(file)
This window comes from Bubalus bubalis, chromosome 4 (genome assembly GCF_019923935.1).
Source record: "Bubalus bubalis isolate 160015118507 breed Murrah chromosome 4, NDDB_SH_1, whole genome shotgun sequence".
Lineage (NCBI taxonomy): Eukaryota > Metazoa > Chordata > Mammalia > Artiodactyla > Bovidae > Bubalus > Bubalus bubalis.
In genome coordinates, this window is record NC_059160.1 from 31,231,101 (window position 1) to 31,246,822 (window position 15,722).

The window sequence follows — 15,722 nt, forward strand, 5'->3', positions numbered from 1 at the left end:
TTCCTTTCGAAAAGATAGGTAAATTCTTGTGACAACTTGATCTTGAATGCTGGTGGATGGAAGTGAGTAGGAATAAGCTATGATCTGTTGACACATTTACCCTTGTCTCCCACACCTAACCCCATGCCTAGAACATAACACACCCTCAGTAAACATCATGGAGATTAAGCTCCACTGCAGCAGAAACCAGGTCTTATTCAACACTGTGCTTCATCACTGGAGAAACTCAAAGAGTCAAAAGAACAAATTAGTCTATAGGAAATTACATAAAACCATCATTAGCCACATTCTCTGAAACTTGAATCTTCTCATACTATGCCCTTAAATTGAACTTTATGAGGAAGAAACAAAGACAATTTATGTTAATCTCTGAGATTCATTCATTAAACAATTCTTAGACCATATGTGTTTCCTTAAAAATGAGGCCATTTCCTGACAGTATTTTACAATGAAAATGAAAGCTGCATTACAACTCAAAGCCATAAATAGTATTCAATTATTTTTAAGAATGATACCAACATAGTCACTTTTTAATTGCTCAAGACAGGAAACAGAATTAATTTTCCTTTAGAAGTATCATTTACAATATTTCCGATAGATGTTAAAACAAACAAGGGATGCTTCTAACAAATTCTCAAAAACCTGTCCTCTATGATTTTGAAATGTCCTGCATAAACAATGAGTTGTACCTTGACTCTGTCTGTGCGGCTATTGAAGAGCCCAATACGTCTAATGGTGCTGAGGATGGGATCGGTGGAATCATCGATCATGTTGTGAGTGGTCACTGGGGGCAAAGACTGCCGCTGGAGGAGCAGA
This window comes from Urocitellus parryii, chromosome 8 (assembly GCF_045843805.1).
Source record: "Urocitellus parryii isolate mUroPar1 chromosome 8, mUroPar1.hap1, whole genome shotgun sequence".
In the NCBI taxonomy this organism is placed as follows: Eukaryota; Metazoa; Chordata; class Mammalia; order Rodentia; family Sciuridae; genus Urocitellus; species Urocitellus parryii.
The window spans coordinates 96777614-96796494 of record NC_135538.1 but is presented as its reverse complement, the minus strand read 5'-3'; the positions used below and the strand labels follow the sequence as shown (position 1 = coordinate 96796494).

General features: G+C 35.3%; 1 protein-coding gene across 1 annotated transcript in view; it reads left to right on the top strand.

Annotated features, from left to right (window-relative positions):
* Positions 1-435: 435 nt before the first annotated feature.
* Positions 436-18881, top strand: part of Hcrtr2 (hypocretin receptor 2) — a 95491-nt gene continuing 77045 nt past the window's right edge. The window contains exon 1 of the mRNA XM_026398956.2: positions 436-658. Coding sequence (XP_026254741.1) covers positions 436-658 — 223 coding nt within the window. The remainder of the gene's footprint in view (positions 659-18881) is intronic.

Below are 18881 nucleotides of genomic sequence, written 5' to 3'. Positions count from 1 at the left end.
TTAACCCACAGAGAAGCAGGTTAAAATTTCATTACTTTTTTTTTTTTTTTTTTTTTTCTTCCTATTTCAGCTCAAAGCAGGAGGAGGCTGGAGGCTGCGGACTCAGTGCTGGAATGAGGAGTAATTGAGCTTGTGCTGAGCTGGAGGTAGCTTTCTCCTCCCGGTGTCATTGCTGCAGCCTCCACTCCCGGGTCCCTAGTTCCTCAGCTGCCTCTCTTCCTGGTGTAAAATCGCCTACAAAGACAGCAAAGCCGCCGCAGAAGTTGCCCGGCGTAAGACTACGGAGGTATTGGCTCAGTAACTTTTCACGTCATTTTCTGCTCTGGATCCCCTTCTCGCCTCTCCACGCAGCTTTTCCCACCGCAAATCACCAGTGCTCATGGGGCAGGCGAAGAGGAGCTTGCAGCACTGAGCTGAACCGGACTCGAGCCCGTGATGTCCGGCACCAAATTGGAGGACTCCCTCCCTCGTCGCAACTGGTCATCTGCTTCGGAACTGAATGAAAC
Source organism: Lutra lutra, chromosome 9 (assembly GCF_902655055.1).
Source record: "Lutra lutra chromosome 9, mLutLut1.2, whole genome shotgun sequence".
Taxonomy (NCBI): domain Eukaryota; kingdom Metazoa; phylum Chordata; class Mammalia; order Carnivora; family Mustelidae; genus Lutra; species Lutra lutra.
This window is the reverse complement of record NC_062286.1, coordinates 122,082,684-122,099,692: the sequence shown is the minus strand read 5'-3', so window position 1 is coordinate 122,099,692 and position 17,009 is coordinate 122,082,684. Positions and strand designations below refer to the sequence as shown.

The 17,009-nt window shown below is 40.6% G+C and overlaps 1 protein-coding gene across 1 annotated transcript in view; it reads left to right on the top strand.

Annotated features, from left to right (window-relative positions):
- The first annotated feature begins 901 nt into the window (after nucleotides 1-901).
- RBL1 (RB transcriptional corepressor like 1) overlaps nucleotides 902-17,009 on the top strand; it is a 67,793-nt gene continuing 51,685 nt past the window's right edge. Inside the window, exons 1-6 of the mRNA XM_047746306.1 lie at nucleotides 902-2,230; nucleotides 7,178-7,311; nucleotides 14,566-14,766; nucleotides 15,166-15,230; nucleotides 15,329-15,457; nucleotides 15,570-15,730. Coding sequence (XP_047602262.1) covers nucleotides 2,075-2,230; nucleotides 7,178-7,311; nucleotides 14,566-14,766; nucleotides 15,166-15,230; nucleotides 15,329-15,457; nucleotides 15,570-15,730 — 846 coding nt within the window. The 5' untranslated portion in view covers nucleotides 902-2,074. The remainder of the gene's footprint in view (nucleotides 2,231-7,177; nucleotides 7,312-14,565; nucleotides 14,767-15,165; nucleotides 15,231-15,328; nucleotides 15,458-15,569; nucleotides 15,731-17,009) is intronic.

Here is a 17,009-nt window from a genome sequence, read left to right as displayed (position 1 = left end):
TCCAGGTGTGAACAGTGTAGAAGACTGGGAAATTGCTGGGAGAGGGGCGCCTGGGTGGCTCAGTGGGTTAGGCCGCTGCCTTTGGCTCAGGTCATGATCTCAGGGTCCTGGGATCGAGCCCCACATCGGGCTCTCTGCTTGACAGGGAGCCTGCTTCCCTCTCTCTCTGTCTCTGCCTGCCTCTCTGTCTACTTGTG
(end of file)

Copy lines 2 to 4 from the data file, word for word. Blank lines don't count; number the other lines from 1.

Source record: "Bubalus bubalis isolate 160015118507 breed Murrah chromosome 4, NDDB_SH_1, whole genome shotgun sequence".
Lineage (NCBI taxonomy): Eukaryota > Metazoa > Chordata > Mammalia > Artiodactyla > Bovidae > Bubalus > Bubalus bubalis.
In genome coordinates, this window is record NC_059160.1 from 31,231,101 (window position 1) to 31,246,822 (window position 15,722).